Folkington Manor
Folkington Manor (pronounced "Fo'ington") is a grade II listed country house situated in the hamlet of Folkington two miles (3.2 km) west of Polegate, East Sussex, England.

Folkington Manor was built in 1843 by the architect W.J Donthorne, near the site of a manor that was recorded in the Domesday Book ,. The previous manor was home to Viscount Monckton in the 14th century, advisor to King Edward III. The Place, as it was formerly called, is a site of some antiquity, having been the seat of the Culpepers in James I’s reign and later of the Dobell family, from whom it was bought in about 1650 by Sir William Thomas, of West Dean with the adjoining manor of Wootton. The old house was largely demolished circa 1820. In 1838, Folkington together with the manor at nearby Wootton were bought by Thomas Sheppard, M.P for Frome, who thereupon built the present manor at a new site slightly to the north. Folkington Place, situated on the original manorial site, retains some architectural elements of the pre-1820 manor. After the death of Thomas Sheppard’s son in 1875 both properties were sold to Mr J.E.A Gwynne and in 1915 passed to the latter’s son, Col. Rupert Gwynne, M.P for Eastbourne 1910-24. Rupert Gwynne was father of Elizabeth David, the pre-eminent British cookery writer of the mid 20th century, and brother of Violet Gordon Woodhouse, the influential and highly acclaimed musician. On his death the house passed into the hands of his younger brother Roland Gwynne, Mayor of Eastbourne 1928-31. As noted in a Country Life editorial in 1958, Folkington has had a close connection with art for some time ”“ a tradition which continues to this day with the Manor containing a number of galleries suitable for displaying large amounts of fine art. Indeed the well known Long Man of Wilmington stands in the distance on Windover Hill. The Stacy-Marks family bought the property in the late 1960s and the Flint Rooms are the core of the well-respected art business that has flourished for many years. The herbalist Nicholas Culpeper lived in the village in the 17th century.

Gardens and Grounds
Folkington Manor stands in a secluded position at the foot of the South Downs in 85 acres of parkland. The main grounds lie principally to the north and east of the house, with sweeping lawns surrounding an ornamental pond with many spring bulbs, specimen trees including cedar, yew, horse chestnut and lime leading out to a large informal area of parkland fringed with semi-mature trees and flanked on the southern side by the gravelled drive. To the south of the drive are 3 large railed paddocks with parkland trees including pine and chestnut, as well as a grass gallop that extends for approximately 1.5 miles. To the south of the house are yew hedges, shrub borders and steps leading up to a further area of mature wooded garden with two greenhouses and a sunken dell. There are 3 more paddocks and further woodland to the west. A fine stone paved terrace runs along the east facade of Folkington Manor, overlooking a neatly clipped knot garden with flint paths surrounded by trimmed yew hedges, garden ornaments and a bank of spring bulbs.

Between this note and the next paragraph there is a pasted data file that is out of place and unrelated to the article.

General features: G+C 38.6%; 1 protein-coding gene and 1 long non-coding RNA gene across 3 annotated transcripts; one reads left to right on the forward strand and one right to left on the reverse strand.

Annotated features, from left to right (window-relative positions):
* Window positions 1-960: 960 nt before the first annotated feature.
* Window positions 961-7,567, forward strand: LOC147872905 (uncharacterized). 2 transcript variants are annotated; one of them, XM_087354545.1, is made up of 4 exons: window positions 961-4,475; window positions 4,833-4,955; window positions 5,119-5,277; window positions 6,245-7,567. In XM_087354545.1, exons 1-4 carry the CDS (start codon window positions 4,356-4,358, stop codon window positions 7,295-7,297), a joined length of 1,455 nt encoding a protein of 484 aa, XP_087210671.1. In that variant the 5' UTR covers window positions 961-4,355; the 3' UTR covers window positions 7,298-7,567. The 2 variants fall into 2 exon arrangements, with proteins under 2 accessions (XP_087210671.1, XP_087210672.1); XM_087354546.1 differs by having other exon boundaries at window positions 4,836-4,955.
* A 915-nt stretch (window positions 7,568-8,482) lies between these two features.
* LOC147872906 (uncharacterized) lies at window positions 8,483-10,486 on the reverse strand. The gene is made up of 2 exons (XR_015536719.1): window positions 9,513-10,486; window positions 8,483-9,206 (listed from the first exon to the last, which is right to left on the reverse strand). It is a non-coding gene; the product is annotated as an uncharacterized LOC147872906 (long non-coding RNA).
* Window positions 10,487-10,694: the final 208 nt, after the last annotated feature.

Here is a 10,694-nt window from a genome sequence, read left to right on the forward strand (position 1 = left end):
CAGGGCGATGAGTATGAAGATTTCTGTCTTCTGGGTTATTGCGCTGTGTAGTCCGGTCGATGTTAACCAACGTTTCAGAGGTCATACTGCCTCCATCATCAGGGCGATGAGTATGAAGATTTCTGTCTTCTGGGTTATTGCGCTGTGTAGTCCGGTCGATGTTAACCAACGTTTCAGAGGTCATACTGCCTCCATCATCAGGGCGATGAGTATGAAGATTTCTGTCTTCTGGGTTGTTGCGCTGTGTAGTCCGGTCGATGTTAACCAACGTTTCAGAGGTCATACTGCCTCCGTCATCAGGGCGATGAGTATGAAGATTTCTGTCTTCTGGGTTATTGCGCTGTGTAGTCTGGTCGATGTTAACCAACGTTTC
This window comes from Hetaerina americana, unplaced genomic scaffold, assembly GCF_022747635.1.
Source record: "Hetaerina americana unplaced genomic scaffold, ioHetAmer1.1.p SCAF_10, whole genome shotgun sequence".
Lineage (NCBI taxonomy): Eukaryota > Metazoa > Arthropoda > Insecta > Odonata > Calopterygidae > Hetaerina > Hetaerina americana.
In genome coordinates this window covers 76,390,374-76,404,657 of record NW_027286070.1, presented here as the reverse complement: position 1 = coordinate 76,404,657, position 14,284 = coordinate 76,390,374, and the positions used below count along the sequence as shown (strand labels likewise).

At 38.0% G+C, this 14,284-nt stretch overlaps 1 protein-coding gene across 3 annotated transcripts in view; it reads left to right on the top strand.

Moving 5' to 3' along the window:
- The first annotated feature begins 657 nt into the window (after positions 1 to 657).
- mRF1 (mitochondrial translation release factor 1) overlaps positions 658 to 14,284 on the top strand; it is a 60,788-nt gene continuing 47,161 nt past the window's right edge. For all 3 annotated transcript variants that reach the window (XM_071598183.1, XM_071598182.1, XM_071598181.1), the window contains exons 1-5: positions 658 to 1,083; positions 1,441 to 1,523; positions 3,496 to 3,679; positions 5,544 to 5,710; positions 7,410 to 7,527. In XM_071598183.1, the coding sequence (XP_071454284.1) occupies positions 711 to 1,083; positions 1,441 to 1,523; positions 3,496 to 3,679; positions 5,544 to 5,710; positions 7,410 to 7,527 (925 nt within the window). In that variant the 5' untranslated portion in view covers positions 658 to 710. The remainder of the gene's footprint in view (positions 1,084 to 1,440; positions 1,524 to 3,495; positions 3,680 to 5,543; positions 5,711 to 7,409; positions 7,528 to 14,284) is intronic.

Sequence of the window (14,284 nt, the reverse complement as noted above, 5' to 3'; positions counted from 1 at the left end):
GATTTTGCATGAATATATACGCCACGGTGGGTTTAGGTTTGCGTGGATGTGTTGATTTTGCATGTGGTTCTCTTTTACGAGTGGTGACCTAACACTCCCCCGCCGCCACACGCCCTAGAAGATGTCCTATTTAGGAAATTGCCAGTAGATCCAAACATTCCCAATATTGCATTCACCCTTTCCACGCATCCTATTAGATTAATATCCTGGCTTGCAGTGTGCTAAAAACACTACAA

Folkington Manor Stables
The main stable yard has 17 boxes, tack rooms and feed rooms and lies immediately west of the house. Folkington Manor Stables was formerly a horse racing training establishment. Today Folkington Manor Stables operates a Horse Riding School offering horse-riding lessons and other equine facilities, stables, dressage or livery. An outdoor manege measuring approximately lies to the west of the stable yard, suitable for 3 day eventing.

Notable owners
Former owners include Rupert Gwynne, MP for Eastbourne 1910”“24 and father of food writer, Elizabeth David, who inherited the house from his father. On his death the house passed into the hands of his younger brother Roland Gwynne, Mayor of Eastbourne 1928”“31, and the possible lover of suspected serial killer John Bodkin Adams.

Popular culture
The house was used as a location for the 1948 film version of the George Moore novel Esther Waters. The film directed by Ian Dalrymple and Peter Proud starred Kathleen Ryan (in the title role), Dirk Bogarde (as William Latch), Cyril Cusack, Ivor Barnard and Fay Compton. The story of an unmarried housemaid who becomes pregnant and is abandoned by her footman lover, the subject-matter of Esther Waters was the most "English" of his novels. Moore had just returned to England after abandoning his brief interest in the Irish Renaissance theatre movement in 1911, in which he was a founder of the Irish Literary Theatre, a precursor to the Abbey Theatre Dublin. Accounts of life at Folkington Manor appear in the book Violet: The Life and Loves of Violet Gordon Woodhouse by Jessica Douglas-Home. Violet Gordon Woodhouse was the sister of Rupert Gwynne and one of the century's most gifted musicians, her salon at Wooton Manor was a rural match for London's Bloomsbury gatherings. The first chapter of the book details the long and stormy engagement between Violet's parents, James Gwynne and the musical May Purvis, there was strong opposition from the Gwynnes to James marrying someone of "questionable" descent. James and May set up house in Harley Street in London and at Folkington Manor in Sussex giving birth to Violet and her six brothers and sisters.